SCOTUS Blocks OSHA’s ETS, Leaving Healthcare Worker Mandate to Go Into Effect
On Thursday, January 13, 2022, the U.S. Supreme Court ruled 6-3 to block the OSHA COVID-19 Vaccination and Testing Emergency Temporary Standard (ETS) declaring that OSHA had exceeded its authority. The mandate followed the December 17, 2021, decision of the Sixth Circuit Court of Appeals overruling of a circuit court which stayed the ETS that required employees of companies with one hundred or more employees to be vaccinated against COVID-19 or undergo weekly COVID-19 testing.
The Court held that OSHA had exceeded its authority. “Although Congress has indisputably given OSHA the power to regulate occupational dangers, it has not given that agency the power to regulate public health more broadly,” the United States Supreme Court’s conservative majority stated in an unsigned opinion. “Requiring the vaccination of 84 million Americans, selected simply because they work for employers with more than 100 employees, certainly falls in the latter category.”
Justices Stephen G. Breyer, Sonia Sotomayor and Elena Kagan, the court’s three liberals, dissented. The opinion, written by Breyer, stated the majority “seriously misapplies the applicable legal standards. And in so doing, it stymies the Federal Government’s ability to counter the unparalleled threat that COVID-19 poses to our Nation’s workers.”
In contrast, in a 5 to 4 vote, the Court upheld a regulation issued by the Centers for Medicare and Medicaid Services that mandates vaccines for almost all employees at hospitals, nursing homes and other health care providers that receive federal funds. The court held that, unlike the OSHA regulation, the vaccine mandate for health care workers was justified as similar to the detailed regulations that the Centers for Medicare and Medicaid Services has long imposed as a condition for health care providers receiving federal funds. The Court found the regulation serves to protect patients from being exposed to greater risks when they are in hospitals, nursing homes, rehabilitation facilities, ambulatory surgical care centers and other such medical providers. Thus, “the rule thus fits neatly within the language of the statute. After all, ensuring that providers take steps to avoid transmitting a dangerous virus to their patients is consistent with the fundamental principle of the medical profession: first, do no harm,” the court stated in a separate the unsigned opinion. “It would be the very opposite … for a facility that is supposed to make people well to make them sick with COVID-19,” the majority said, noting that in many facilities without a vaccine mandate, “35 per cent or more of staff remain unvaccinated.”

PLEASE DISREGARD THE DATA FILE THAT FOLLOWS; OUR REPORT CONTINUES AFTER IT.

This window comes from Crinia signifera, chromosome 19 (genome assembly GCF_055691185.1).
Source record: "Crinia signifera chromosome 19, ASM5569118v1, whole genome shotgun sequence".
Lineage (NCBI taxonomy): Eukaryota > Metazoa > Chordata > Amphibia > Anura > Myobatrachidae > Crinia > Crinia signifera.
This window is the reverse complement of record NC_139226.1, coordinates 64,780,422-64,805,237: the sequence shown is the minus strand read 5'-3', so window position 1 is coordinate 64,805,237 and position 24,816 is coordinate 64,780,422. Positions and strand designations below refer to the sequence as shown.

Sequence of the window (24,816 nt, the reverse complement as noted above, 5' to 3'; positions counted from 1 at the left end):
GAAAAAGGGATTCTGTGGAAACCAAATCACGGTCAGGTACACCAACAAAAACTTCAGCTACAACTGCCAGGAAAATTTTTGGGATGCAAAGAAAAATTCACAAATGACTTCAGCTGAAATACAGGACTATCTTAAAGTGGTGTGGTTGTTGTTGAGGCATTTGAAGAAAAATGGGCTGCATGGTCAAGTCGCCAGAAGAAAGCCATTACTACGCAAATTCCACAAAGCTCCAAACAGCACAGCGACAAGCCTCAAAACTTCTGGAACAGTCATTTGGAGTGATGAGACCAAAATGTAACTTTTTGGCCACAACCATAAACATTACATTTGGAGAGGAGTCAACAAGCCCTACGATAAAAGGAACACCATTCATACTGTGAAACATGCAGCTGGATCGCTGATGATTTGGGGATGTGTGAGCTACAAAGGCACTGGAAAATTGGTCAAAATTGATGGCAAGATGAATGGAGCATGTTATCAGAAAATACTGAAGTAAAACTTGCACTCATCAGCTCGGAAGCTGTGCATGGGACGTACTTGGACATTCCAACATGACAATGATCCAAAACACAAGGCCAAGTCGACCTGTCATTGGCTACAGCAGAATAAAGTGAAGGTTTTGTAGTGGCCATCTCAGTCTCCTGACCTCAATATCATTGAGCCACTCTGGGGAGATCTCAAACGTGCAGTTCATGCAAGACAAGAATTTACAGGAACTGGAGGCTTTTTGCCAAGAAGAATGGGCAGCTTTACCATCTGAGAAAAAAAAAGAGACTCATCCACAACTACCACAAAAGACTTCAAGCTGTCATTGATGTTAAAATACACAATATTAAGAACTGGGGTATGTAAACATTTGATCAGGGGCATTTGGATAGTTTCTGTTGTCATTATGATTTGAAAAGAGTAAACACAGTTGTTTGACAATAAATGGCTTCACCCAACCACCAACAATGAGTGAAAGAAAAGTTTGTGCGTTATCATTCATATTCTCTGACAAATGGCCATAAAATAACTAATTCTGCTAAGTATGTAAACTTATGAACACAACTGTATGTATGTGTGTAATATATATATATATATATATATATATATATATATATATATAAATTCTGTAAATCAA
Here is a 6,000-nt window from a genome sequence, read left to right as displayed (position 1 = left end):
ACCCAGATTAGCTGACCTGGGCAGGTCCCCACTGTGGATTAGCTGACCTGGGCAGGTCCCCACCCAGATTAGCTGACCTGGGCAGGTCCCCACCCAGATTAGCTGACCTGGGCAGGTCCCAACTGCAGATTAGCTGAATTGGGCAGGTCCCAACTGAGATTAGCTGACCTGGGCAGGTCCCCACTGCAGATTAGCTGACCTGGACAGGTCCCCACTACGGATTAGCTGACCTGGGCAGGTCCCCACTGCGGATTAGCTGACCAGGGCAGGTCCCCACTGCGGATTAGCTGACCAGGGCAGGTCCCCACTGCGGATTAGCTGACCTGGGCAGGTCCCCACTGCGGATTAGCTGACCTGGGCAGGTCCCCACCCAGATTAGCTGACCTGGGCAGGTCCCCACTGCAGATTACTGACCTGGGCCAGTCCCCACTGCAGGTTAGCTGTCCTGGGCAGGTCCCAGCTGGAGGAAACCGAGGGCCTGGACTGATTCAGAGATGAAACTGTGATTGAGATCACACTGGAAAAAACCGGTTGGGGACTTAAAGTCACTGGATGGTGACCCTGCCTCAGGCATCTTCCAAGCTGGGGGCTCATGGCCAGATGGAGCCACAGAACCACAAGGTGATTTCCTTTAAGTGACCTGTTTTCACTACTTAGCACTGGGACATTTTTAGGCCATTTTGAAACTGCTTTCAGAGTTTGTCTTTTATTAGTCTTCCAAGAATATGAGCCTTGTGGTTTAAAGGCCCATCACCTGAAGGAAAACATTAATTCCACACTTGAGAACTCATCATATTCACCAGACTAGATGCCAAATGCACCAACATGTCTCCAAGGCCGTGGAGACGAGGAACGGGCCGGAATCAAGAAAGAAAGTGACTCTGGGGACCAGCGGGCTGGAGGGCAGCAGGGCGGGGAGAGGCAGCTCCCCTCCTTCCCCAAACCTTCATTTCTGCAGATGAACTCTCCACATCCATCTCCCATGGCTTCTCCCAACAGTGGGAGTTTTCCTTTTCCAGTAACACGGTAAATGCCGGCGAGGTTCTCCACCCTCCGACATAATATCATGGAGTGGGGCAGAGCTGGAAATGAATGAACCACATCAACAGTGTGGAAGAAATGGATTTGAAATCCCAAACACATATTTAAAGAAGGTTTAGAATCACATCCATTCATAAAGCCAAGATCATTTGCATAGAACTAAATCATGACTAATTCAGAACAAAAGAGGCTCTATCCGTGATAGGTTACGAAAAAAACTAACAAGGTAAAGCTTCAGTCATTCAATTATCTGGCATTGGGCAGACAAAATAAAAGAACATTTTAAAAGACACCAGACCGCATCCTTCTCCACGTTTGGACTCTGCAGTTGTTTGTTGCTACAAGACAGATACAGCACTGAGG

As of Thursday night, 22 states have imposed COVID-19 vaccination mandates for health care workers while 6 states ban mandates, according to the National Academy for State Health Policy.
Kathleen J. Collins draws on her more than 25 years’ experience in complex commercial litigation involving employment, commercial and residential construction, mass toxic tort and environmental matters. A substantial part of her practice includes the defense of employers, malls, restaurants, retail establishments and manufacturing entities with a world-wide presence. She has engaged in a multi-state civil litigation practice with an emphasis on defending all types of claims from initial filing to trial and appeal. Kathleen is national counsel for a top manufacturing company with a presence in the US and internationally and she has experience with international treaties in relation to her defense of multinational corporations. Her practice also includes consumer fraud, premises liability, and commercial and personal automobile claims.